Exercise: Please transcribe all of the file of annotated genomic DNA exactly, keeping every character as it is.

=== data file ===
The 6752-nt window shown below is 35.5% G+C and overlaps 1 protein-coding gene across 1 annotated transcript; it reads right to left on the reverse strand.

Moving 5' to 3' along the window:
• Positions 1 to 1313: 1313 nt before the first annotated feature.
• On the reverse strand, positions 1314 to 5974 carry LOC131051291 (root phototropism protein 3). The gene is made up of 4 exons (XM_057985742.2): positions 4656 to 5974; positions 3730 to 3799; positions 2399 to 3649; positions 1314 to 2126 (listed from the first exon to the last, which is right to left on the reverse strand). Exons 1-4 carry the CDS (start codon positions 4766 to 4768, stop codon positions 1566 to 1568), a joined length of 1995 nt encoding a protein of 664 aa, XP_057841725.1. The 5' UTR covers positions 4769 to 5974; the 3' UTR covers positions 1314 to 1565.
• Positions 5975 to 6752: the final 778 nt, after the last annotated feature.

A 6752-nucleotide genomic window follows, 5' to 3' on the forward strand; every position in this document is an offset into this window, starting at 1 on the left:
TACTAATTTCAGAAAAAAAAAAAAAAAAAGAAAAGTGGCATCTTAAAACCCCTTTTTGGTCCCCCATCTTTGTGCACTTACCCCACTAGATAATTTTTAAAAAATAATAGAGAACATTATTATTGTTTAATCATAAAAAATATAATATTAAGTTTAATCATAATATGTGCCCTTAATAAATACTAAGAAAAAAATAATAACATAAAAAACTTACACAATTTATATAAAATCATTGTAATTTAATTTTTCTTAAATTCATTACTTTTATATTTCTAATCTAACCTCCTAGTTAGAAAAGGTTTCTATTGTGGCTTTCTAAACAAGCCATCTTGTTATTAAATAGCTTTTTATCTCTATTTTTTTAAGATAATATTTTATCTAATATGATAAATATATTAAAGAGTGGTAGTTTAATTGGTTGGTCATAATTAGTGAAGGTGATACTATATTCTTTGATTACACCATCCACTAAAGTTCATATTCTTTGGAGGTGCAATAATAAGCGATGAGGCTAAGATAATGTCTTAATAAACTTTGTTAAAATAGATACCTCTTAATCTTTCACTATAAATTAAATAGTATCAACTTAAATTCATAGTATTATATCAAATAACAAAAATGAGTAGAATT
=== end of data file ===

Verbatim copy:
The 6752-nt window shown below is 35.5% G+C and overlaps 1 protein-coding gene across 1 annotated transcript; it reads right to left on the reverse strand.

Moving 5' to 3' along the window:
• Positions 1 to 1313: 1313 nt before the first annotated feature.
• On the reverse strand, positions 1314 to 5974 carry LOC131051291 (root phototropism protein 3). The gene is made up of 4 exons (XM_057985742.2): positions 4656 to 5974; positions 3730 to 3799; positions 2399 to 3649; positions 1314 to 2126 (listed from the first exon to the last, which is right to left on the reverse strand). Exons 1-4 carry the CDS (start codon positions 4766 to 4768, stop codon positions 1566 to 1568), a joined length of 1995 nt encoding a protein of 664 aa, XP_057841725.1. The 5' UTR covers positions 4769 to 5974; the 3' UTR covers positions 1314 to 1565.
• Positions 5975 to 6752: the final 778 nt, after the last annotated feature.

A 6752-nucleotide genomic window follows, 5' to 3' on the forward strand; every position in this document is an offset into this window, starting at 1 on the left:
TACTAATTTCAGAAAAAAAAAAAAAAAAAGAAAAGTGGCATCTTAAAACCCCTTTTTGGTCCCCCATCTTTGTGCACTTACCCCACTAGATAATTTTTAAAAAATAATAGAGAACATTATTATTGTTTAATCATAAAAAATATAATATTAAGTTTAATCATAATATGTGCCCTTAATAAATACTAAGAAAAAAATAATAACATAAAAAACTTACACAATTTATATAAAATCATTGTAATTTAATTTTTCTTAAATTCATTACTTTTATATTTCTAATCTAACCTCCTAGTTAGAAAAGGTTTCTATTGTGGCTTTCTAAACAAGCCATCTTGTTATTAAATAGCTTTTTATCTCTATTTTTTTAAGATAATATTTTATCTAATATGATAAATATATTAAAGAGTGGTAGTTTAATTGGTTGGTCATAATTAGTGAAGGTGATACTATATTCTTTGATTACACCATCCACTAAAGTTCATATTCTTTGGAGGTGCAATAATAAGCGATGAGGCTAAGATAATGTCTTAATAAACTTTGTTAAAATAGATACCTCTTAATCTTTCACTATAAATTAAATAGTATCAACTTAAATTCATAGTATTATATCAAATAACAAAAATGAGTAGAATT